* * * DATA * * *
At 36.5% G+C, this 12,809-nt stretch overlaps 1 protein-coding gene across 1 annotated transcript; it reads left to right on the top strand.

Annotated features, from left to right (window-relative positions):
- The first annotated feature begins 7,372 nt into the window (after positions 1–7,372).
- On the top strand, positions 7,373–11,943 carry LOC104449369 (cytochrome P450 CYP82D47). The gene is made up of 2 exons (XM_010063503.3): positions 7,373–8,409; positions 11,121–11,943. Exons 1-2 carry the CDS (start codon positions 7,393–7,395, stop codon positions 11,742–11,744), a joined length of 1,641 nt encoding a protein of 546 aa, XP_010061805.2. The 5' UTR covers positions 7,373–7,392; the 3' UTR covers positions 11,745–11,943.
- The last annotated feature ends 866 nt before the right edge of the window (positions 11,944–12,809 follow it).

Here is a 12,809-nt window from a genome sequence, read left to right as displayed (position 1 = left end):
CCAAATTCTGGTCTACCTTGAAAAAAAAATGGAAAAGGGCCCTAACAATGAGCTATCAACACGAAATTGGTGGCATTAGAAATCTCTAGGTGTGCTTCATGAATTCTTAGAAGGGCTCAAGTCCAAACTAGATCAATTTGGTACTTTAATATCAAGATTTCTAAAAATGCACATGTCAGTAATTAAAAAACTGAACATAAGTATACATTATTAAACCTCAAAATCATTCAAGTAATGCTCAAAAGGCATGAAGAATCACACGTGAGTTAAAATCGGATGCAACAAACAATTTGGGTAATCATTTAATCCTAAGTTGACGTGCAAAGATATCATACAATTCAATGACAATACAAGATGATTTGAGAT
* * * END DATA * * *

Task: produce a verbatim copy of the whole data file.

At 36.5% G+C, this 12,809-nt stretch overlaps 1 protein-coding gene across 1 annotated transcript; it reads left to right on the top strand.

Annotated features, from left to right (window-relative positions):
- The first annotated feature begins 7,372 nt into the window (after positions 1–7,372).
- On the top strand, positions 7,373–11,943 carry LOC104449369 (cytochrome P450 CYP82D47). The gene is made up of 2 exons (XM_010063503.3): positions 7,373–8,409; positions 11,121–11,943. Exons 1-2 carry the CDS (start codon positions 7,393–7,395, stop codon positions 11,742–11,744), a joined length of 1,641 nt encoding a protein of 546 aa, XP_010061805.2. The 5' UTR covers positions 7,373–7,392; the 3' UTR covers positions 11,745–11,943.
- The last annotated feature ends 866 nt before the right edge of the window (positions 11,944–12,809 follow it).

Here is a 12,809-nt window from a genome sequence, read left to right as displayed (position 1 = left end):
CCAAATTCTGGTCTACCTTGAAAAAAAAATGGAAAAGGGCCCTAACAATGAGCTATCAACACGAAATTGGTGGCATTAGAAATCTCTAGGTGTGCTTCATGAATTCTTAGAAGGGCTCAAGTCCAAACTAGATCAATTTGGTACTTTAATATCAAGATTTCTAAAAATGCACATGTCAGTAATTAAAAAACTGAACATAAGTATACATTATTAAACCTCAAAATCATTCAAGTAATGCTCAAAAGGCATGAAGAATCACACGTGAGTTAAAATCGGATGCAACAAACAATTTGGGTAATCATTTAATCCTAAGTTGACGTGCAAAGATATCATACAATTCAATGACAATACAAGATGATTTGAGAT